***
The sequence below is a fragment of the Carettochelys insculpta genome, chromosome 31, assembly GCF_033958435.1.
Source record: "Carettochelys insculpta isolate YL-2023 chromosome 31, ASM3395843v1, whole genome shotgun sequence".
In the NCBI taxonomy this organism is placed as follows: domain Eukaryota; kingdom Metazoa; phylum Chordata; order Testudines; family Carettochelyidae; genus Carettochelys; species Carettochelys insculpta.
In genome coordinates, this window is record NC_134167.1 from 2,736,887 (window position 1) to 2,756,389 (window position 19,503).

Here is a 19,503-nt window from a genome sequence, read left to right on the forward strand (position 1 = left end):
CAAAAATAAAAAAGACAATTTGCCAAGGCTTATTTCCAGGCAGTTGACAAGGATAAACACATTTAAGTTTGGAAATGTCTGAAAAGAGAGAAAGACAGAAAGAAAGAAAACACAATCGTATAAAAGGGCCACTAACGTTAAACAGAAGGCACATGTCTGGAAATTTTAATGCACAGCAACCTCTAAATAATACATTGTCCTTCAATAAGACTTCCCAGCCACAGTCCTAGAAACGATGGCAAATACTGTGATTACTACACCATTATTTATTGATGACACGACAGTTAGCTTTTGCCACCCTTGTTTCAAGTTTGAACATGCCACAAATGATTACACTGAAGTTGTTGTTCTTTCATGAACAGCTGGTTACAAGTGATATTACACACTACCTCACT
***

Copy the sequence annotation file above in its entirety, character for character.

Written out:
The sequence below is a fragment of the Carettochelys insculpta genome, chromosome 31, assembly GCF_033958435.1.
Source record: "Carettochelys insculpta isolate YL-2023 chromosome 31, ASM3395843v1, whole genome shotgun sequence".
In the NCBI taxonomy this organism is placed as follows: domain Eukaryota; kingdom Metazoa; phylum Chordata; order Testudines; family Carettochelyidae; genus Carettochelys; species Carettochelys insculpta.
In genome coordinates, this window is record NC_134167.1 from 2,736,887 (window position 1) to 2,756,389 (window position 19,503).

Here is a 19,503-nt window from a genome sequence, read left to right on the forward strand (position 1 = left end):
CAAAAATAAAAAAGACAATTTGCCAAGGCTTATTTCCAGGCAGTTGACAAGGATAAACACATTTAAGTTTGGAAATGTCTGAAAAGAGAGAAAGACAGAAAGAAAGAAAACACAATCGTATAAAAGGGCCACTAACGTTAAACAGAAGGCACATGTCTGGAAATTTTAATGCACAGCAACCTCTAAATAATACATTGTCCTTCAATAAGACTTCCCAGCCACAGTCCTAGAAACGATGGCAAATACTGTGATTACTACACCATTATTTATTGATGACACGACAGTTAGCTTTTGCCACCCTTGTTTCAAGTTTGAACATGCCACAAATGATTACACTGAAGTTGTTGTTCTTTCATGAACAGCTGGTTACAAGTGATATTACACACTACCTCACT